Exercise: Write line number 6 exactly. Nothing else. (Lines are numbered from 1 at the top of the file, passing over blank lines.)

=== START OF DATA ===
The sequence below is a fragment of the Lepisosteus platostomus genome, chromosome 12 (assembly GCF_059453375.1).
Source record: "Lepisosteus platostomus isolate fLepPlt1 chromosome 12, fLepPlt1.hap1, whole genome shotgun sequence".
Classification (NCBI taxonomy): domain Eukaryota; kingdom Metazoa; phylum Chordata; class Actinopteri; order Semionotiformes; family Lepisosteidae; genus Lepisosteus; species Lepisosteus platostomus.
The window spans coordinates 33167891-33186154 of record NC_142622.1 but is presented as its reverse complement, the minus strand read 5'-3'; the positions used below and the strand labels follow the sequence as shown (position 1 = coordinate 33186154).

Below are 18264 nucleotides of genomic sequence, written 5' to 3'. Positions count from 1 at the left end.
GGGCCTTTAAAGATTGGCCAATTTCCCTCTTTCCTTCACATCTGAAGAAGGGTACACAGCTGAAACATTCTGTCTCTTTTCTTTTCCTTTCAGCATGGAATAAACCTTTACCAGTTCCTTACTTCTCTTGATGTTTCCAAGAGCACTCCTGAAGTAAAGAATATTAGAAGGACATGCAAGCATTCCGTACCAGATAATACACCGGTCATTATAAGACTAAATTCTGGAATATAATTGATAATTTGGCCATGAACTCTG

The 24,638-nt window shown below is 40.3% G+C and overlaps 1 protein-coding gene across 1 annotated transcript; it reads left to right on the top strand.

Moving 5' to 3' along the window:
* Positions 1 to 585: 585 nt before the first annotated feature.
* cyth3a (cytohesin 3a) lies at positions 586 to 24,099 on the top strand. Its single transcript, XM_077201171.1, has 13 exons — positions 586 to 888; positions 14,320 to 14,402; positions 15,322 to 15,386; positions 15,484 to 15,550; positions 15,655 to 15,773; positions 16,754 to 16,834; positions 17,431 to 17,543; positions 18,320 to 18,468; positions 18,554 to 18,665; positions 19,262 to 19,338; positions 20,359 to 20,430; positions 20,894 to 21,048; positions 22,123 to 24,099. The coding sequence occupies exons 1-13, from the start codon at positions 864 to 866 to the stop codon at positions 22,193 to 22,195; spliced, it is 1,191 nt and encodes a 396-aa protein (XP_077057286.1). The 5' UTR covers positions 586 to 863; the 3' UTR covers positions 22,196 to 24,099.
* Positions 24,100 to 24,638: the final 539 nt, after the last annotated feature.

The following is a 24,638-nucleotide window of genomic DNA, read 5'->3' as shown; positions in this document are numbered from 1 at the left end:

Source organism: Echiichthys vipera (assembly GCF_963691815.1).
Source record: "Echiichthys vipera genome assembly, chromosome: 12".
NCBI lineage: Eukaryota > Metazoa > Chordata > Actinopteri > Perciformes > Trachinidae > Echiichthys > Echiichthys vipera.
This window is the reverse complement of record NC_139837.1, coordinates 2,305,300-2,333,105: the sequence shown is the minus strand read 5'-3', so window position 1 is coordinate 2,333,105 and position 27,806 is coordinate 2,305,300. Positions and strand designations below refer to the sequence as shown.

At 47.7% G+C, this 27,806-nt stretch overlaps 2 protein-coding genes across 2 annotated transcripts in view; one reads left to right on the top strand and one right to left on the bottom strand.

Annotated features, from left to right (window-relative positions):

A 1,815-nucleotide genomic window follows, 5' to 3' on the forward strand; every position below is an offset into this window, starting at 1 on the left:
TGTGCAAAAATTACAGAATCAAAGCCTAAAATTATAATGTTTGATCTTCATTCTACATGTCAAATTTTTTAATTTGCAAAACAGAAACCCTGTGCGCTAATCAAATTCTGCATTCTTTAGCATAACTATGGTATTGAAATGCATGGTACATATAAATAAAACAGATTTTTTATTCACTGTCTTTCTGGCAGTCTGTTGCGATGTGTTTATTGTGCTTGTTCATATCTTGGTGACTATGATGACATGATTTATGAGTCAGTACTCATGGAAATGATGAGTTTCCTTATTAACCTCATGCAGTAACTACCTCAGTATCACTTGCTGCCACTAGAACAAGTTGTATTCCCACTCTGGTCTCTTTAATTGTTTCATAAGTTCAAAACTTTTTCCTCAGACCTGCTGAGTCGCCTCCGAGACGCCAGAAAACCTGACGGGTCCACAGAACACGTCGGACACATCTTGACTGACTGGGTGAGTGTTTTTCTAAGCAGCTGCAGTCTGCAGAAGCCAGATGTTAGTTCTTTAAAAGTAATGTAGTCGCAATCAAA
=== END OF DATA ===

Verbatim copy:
GGGCCTTTAAAGATTGGCCAATTTCCCTCTTTCCTTCACATCTGAAGAAGGGTACACAGCTGAAACATTCTGTCTCTTTTCTTTTCCTTTCAGCATGGAATAAACCTTTACCAGTTCCTTACTTCTCTTGATGTTTCCAAGAGCACTCCTGAAGTAAAGAATATTAGAAGGACATGCAAGCATTCCGTACCAGATAATACACCGGTCATTATAAGACTAAATTCTGGAATATAATTGATAATTTGGCCATGAACTCTG